I'm joining Angela and a gaggle of other fine folks for a Pause in Advent.
By accident I have stumbled on a wonderful book for my Advent reading: C.S. Lewis: A Life by Alister McGrath. I've read one other Lewis biography and have read and re-read Surprised by Joy, so I was excited to discover this relatively new look at Lewis's life. I find him to be a hugely sympathetic figure, in part because he's one of those Christians who stays ever-mindful of his own wretchedness, and I find that comforting.
I'm a wretch; are you? I'm prideful, ambitious, judgmental. I hold a grudge. I am in many ways a thoroughly crappy human being. Those of you who know me in person might think I'm being hard on myself, but I'm not. I have my good moments, and I have good manners, and I do genuinely like and love a lot of people, which probably makes them think more highly of me than they should.
Here's a quote from the book that had me nodding: "One of the major themes of Till We Have Faces (1956)--arguably the most profound piece of fiction written by Lewis--is the difficulty of coming to know ourselves as we really are, and the deep pain that such knowledge ultimately involves."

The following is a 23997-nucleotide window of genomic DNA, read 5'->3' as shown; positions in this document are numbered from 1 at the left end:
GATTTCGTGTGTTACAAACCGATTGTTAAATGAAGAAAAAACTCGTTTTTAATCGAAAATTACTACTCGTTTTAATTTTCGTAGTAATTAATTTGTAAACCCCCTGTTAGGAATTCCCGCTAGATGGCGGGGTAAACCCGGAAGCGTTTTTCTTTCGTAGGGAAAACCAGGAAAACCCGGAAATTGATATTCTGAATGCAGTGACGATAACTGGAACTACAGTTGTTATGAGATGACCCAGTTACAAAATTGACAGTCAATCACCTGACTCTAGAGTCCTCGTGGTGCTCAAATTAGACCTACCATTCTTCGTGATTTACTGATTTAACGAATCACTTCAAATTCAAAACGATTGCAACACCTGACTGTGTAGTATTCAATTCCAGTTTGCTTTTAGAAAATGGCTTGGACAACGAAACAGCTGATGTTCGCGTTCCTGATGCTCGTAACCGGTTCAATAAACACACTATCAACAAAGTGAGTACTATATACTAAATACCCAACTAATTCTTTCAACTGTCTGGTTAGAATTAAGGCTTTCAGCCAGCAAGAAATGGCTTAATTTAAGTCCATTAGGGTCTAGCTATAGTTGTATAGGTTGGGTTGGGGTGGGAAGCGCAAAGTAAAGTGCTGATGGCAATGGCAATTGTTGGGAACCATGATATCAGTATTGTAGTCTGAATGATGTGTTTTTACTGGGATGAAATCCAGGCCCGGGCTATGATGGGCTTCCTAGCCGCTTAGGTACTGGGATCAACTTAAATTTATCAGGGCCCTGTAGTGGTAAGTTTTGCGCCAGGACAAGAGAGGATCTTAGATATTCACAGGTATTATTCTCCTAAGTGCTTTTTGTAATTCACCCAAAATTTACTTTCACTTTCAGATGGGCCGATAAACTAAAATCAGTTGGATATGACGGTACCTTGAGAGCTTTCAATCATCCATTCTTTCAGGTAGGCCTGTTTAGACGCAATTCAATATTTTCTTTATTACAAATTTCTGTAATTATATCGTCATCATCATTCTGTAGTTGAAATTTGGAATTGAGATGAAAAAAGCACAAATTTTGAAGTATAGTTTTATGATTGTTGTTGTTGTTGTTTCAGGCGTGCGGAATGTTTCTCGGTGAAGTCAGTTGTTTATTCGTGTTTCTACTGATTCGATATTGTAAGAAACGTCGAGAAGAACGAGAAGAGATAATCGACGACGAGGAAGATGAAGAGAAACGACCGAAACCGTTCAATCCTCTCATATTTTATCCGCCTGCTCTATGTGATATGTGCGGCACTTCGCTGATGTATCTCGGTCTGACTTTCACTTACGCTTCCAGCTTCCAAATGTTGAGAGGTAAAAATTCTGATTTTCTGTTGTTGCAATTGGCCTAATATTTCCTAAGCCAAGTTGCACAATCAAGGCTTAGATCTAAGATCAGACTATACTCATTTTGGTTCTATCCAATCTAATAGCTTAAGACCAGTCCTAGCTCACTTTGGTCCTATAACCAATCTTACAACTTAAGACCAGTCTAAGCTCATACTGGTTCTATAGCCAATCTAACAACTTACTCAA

It's a horrible thing to really look at yourself--to look beyond the carefully constructed facade and the blue ribbons and the perfectly organized pantry, the shiny resume, the A+ report card. I try not to do it very often. But something has happened in the last six months. I am finding myself completely unimpressive, and while it's kind of a bummer, I also recognize it as a good thing.
God comes to us in the form of a baby born to a poor woman. God comes to us in the most deeply humble way one can imagine. I think to appreciate such a god, we have to also appreciate our own humble state, our own poverty. If you worship power and status, you're not going to worship a god who seems to have no interest in who has the most toys or guns or money.
But if you understand that your poverty is no different from that of the tax collector or the prostitute or the leper, then you might be happy for the birth of a savior who finds you--wretched, messed up you--worthy of redemption.